It is the one constant. It is the one question all career counseling clients ask me. “How do I respond when they ask, ‘Tell me about yourself’?”
Well, my first response is always the same. “It’s not a question, it’s an opportunity. So the real question you should be asking is, ‘What’s the best way to take advantage of the opportunity?”
The mistake most people make is to summarize their resume. The interviewer(s) has/have already seen your resume. They know what’s in it. They like it or they would not be interviewing you. So this is the chance to tell them something about yourself that is not on your resume. Within a professional context, it’s an opportunity to tell them about the person they will be hiring and not just the professional. It’s a chance to focus on what is truly meaningful for you. It is a way to tell them about your character. Here are three examples:
I’ll begin with the story I like to tell about myself. I’ve written about it before so my regular readers know it. For those of you who do not, I’ll keep it short:
Let me tell you about my best day on the job. I was volunteered to dress up for a fair as a cartoon character. My colleagues chose Big Bird. When I entered the gym where the fair was taking place, one little girl came over and grabbed my leg. For four hours she did not leave my side. She was either holding my leg or my hand. At the end of the fair I had her father pick her up so I could give her a hug. She must have been no more than seven-years-old. After the (mutual) hug, I took a few steps back to get a good luck at her. I waved to her. She said, “Bye-bye Big Bird” to me, I waved to everyone else, and went back to my office to get out of the costume.
When I left my office I was covered in perspiration, had a towel around my neck and was drinking from a bottle of water. I saw the girl’s mother. I had thought everyone knew who I was. (Never make assumptions!) I went over to her and said, “No one has ever hugged me the way your daughter hugged me.” She looked at me like I was the biggest pervert on the planet.
I then began anew. I introduced myself and said, “I was Big Bird.” Her expression totally changed and she got all misty-eyed. She said, “Bruce, my daughter has autistic tendencies. When she said ‘Bye-bye Big Bird’ to you, that was the first time she ever spoke to anyone outside the immediate family or her teacher.”
That was my best day on the job.
Now when I would tell the story properly, it took a good five minutes. I usually had at least three-quarters of the women and half of the men in tears and I always got the job offer!
I once had a veteran come to me. He was in this mid-twenties. He had served one tour of duty in the Infantry. The mission of my company is to promote the hiring of veterans, so I am use to the modesty of veterans. I’ve even had a Silver Star recipient not want to tell me about his honors! (Of course, as soon as he did, and we made them front and center on his resume, his phone started ringing!) So when we got to the “Tell me about yourself” portion of our consultation he was adamant that he had done nothing of any significance during his service.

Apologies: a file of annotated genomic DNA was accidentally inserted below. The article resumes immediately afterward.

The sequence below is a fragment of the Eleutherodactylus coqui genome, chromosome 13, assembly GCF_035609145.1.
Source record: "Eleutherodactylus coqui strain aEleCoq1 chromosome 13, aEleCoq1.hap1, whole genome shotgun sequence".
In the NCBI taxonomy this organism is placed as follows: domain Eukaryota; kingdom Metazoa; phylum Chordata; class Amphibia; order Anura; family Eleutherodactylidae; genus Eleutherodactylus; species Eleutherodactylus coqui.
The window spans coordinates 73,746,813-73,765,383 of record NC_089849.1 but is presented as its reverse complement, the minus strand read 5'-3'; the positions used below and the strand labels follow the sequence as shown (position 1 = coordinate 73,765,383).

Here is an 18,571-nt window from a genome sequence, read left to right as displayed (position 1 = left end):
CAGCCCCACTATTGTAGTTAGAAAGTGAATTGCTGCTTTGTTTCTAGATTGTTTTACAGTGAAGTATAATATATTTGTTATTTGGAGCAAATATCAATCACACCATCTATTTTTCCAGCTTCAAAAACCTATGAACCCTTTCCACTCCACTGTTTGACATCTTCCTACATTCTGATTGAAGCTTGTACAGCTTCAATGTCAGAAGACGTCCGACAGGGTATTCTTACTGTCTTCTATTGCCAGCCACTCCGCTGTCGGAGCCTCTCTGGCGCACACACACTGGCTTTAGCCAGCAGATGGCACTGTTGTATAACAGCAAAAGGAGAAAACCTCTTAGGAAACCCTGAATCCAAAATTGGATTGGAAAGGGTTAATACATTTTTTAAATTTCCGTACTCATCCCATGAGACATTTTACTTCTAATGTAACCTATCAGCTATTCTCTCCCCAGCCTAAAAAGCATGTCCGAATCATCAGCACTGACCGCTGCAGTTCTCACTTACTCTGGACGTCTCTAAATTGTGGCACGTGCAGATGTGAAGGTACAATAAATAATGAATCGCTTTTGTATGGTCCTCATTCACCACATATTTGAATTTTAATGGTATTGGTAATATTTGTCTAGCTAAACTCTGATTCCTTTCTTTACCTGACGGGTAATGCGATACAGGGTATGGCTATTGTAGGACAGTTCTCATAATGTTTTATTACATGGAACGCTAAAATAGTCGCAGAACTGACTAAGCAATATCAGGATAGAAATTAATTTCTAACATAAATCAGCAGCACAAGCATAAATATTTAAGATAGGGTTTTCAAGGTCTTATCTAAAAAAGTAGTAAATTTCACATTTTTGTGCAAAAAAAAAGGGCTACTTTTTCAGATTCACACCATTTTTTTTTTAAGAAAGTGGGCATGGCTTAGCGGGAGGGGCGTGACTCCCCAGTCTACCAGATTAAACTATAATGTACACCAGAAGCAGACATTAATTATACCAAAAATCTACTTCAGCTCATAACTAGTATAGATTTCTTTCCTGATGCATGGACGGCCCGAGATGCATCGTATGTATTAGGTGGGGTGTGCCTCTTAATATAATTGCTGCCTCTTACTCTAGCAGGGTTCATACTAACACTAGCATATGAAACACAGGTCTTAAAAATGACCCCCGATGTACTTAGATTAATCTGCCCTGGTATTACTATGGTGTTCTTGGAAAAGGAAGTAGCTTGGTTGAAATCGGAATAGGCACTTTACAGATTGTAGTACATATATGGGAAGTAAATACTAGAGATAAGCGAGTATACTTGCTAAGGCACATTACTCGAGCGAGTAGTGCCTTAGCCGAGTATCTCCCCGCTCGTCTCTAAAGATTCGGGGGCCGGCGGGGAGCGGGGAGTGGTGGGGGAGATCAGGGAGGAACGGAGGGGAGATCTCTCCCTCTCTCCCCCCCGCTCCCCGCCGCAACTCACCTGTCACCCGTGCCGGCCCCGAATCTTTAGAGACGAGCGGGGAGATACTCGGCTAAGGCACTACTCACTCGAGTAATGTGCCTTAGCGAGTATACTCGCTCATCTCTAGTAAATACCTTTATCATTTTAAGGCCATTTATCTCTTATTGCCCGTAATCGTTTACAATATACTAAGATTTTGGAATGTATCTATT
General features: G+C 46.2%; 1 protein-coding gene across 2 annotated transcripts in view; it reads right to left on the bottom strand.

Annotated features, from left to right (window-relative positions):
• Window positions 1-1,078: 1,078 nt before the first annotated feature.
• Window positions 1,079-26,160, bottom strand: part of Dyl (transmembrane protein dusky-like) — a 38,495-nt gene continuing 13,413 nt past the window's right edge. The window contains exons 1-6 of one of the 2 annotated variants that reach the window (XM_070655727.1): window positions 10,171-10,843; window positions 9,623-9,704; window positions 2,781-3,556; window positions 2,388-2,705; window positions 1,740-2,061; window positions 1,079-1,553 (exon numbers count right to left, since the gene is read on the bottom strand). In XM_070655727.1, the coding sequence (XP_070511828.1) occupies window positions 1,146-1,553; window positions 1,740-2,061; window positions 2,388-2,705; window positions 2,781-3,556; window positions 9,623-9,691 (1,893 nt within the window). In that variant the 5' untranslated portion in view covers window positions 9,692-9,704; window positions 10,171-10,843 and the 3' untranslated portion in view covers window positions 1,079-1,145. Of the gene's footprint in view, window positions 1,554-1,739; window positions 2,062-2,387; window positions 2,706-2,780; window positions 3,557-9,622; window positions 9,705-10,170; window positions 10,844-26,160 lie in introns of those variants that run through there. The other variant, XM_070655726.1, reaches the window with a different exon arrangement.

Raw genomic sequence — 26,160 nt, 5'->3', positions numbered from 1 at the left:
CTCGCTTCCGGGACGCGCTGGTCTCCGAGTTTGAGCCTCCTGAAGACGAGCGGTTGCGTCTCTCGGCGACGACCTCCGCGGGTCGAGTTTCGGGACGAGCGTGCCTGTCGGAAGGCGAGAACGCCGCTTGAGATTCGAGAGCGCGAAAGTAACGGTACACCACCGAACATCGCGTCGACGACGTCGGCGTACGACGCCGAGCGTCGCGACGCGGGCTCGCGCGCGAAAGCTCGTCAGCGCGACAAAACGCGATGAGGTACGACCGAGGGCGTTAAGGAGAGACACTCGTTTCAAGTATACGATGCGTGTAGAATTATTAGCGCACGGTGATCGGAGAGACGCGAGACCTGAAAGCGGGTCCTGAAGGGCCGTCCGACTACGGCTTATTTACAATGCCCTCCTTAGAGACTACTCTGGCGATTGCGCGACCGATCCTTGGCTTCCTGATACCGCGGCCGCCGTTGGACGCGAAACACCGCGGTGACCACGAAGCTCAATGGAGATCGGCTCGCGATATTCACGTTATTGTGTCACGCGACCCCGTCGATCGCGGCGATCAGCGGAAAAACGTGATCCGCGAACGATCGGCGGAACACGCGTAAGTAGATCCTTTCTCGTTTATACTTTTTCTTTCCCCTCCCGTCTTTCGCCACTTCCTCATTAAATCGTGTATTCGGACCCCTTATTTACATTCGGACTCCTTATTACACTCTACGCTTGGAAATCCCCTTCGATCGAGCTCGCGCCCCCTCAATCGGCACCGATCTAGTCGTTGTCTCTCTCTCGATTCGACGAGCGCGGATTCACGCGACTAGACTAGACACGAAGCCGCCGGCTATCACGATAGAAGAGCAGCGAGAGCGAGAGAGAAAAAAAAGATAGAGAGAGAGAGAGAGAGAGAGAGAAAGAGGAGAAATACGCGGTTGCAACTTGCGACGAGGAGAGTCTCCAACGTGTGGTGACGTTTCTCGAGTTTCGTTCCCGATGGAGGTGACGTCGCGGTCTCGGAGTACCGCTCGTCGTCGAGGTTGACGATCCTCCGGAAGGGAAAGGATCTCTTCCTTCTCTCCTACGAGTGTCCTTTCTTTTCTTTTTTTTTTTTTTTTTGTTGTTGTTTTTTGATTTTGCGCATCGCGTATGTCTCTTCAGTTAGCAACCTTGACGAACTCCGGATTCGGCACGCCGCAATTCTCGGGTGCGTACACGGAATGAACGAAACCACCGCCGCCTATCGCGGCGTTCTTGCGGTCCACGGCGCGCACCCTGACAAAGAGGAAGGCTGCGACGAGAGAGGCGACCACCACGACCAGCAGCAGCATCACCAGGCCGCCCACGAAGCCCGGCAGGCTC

I wasn’t buying it for a minute. I believed him when he said he simply followed orders, attacked what needed to be attacked, defended what needed to be defended, and did what soldiers do. Well, I happen to know that the thing soldiers do most of their time is wait or guard duty. Being a soldier can be very boring. So I asked him what he had guarded.
Of course, he said, “Nothing important.” But I pushed him and finally he said, “Construction sites.” Turned out, he guarded a site, in Afghanistan, where they were building a school. Not just any school, but a school for girls. Not just any girls, but girls who had never been in a school before.
So I asked him, “Did you see the girls enter the school?” “Yes.” “Were they smiling?” “Yes.” “Did they come back the next day?” “Yes.” “Were they still smiling?” “Yes.” “So you protected girls going to school for the first time in their lives?” “Yes.”
My story has become known as the “Big Bird Story” and I had told him about it. So I said, “That’s your Big Bird Story.”
At his next interview he said,
Let me tell you about my best day in the Army. I was guarding a construction site. They were building a school for girls. Once it was built, we protected the students. I can’t begin to tell you what it meant to me to see the smiling faces of little girls going to school for the first time in their lives.
He got the job.
Like the Big Bird story, the next and final example was unintentional. I was being nice to that little girl. I was doing what Big Bird would have done! I was not trying to get an autistic girl to speak to me. It just happened. I would never take credit for an unintentional act. And, in the next example, I did not intend for anything more to happen than for my client to get the job offer.